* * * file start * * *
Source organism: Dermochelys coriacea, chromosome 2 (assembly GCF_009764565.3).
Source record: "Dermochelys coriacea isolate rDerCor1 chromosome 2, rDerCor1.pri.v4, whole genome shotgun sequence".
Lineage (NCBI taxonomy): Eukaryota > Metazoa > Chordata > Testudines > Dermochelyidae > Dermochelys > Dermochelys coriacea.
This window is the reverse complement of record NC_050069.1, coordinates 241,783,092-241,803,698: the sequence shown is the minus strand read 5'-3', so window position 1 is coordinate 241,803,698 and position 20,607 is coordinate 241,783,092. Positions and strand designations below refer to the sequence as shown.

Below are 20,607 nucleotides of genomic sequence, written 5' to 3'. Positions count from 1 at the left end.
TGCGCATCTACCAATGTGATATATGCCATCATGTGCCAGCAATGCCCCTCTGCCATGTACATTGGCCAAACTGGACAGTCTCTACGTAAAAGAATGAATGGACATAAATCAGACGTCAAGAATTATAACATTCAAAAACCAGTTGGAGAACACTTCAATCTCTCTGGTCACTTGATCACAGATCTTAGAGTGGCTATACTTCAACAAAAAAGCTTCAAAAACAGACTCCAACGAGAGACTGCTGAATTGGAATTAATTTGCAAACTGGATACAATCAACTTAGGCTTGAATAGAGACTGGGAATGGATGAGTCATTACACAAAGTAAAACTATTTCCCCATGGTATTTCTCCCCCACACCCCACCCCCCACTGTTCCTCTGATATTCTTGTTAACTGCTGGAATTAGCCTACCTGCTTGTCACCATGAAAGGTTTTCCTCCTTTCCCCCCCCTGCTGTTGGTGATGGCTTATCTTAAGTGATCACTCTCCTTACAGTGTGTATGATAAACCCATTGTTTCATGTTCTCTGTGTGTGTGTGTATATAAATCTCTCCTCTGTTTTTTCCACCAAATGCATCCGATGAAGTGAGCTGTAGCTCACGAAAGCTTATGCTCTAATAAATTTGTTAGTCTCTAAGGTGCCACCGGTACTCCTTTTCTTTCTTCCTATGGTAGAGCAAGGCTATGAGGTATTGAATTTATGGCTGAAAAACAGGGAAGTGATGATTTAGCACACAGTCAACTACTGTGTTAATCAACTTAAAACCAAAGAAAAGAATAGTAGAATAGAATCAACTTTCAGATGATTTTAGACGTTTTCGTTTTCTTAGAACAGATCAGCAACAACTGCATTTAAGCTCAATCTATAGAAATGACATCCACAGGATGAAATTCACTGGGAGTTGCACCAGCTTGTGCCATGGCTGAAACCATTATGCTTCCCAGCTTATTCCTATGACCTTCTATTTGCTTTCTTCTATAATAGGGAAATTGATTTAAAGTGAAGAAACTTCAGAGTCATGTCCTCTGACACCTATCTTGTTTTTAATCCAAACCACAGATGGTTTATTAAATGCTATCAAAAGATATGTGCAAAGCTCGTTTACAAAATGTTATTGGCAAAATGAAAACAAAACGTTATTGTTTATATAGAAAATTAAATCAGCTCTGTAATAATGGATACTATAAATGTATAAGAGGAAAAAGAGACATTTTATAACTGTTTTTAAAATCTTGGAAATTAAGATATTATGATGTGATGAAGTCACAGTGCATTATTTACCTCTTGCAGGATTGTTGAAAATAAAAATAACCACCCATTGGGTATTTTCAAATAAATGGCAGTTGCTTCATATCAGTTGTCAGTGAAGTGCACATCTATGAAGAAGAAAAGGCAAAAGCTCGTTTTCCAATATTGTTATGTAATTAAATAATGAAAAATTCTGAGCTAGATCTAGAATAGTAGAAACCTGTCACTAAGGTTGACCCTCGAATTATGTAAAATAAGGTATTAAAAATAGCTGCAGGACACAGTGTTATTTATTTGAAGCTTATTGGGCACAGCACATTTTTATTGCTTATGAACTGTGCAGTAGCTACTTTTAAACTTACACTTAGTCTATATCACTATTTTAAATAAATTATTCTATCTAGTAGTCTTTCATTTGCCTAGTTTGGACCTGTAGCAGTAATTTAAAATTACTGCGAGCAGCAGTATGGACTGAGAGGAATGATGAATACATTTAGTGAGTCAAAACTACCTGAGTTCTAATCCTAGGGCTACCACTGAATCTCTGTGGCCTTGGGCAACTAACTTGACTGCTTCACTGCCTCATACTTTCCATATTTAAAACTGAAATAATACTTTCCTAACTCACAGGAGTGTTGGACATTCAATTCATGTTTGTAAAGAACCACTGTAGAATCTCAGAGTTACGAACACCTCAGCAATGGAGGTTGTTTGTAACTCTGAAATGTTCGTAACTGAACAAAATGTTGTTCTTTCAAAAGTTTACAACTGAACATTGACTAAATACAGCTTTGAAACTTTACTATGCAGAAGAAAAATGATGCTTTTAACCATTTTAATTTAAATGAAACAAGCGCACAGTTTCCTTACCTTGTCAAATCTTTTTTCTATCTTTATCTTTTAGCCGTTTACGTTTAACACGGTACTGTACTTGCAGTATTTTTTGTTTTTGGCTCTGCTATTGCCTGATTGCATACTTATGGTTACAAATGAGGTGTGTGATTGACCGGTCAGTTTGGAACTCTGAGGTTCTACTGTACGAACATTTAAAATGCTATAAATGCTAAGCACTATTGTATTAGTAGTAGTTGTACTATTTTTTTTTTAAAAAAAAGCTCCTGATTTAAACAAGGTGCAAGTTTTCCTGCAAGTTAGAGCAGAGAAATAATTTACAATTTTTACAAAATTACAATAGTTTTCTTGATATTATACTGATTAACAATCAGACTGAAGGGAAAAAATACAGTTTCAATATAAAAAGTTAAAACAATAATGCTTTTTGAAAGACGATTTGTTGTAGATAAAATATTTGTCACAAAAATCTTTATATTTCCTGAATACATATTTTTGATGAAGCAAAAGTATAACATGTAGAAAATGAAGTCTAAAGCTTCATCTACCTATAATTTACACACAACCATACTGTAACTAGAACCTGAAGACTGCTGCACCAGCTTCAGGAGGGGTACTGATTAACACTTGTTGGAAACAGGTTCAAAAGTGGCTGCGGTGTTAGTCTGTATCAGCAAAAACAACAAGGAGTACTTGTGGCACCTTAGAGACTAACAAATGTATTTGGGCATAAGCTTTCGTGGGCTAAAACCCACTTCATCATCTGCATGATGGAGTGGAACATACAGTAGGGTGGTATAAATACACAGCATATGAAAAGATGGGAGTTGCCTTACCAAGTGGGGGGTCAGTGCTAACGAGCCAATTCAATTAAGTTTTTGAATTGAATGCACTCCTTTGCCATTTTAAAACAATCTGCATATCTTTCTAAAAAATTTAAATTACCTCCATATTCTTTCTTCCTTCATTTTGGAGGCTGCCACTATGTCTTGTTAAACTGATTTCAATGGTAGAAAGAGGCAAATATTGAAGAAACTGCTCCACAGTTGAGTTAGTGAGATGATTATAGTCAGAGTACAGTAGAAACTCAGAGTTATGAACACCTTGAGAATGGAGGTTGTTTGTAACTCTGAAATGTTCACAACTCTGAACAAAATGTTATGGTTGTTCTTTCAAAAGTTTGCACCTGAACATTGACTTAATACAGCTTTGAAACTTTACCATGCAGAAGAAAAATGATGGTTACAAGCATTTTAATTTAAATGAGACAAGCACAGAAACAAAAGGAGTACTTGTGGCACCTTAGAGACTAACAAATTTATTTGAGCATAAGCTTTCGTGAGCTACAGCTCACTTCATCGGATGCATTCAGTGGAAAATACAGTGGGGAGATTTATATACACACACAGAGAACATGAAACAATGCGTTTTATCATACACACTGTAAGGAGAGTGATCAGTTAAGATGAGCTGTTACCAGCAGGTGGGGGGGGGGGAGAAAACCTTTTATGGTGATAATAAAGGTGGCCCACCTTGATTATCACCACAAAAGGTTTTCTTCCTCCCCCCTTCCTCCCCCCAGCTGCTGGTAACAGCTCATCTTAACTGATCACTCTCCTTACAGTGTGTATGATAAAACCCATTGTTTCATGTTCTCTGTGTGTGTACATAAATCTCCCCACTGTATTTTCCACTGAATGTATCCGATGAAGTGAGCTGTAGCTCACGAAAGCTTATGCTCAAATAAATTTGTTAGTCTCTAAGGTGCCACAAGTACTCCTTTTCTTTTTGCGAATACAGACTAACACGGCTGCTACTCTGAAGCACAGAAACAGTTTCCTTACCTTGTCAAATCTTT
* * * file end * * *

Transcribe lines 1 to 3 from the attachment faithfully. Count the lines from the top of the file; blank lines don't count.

Source organism: Dermochelys coriacea, chromosome 2 (assembly GCF_009764565.3).
Source record: "Dermochelys coriacea isolate rDerCor1 chromosome 2, rDerCor1.pri.v4, whole genome shotgun sequence".
Lineage (NCBI taxonomy): Eukaryota > Metazoa > Chordata > Testudines > Dermochelyidae > Dermochelys > Dermochelys coriacea.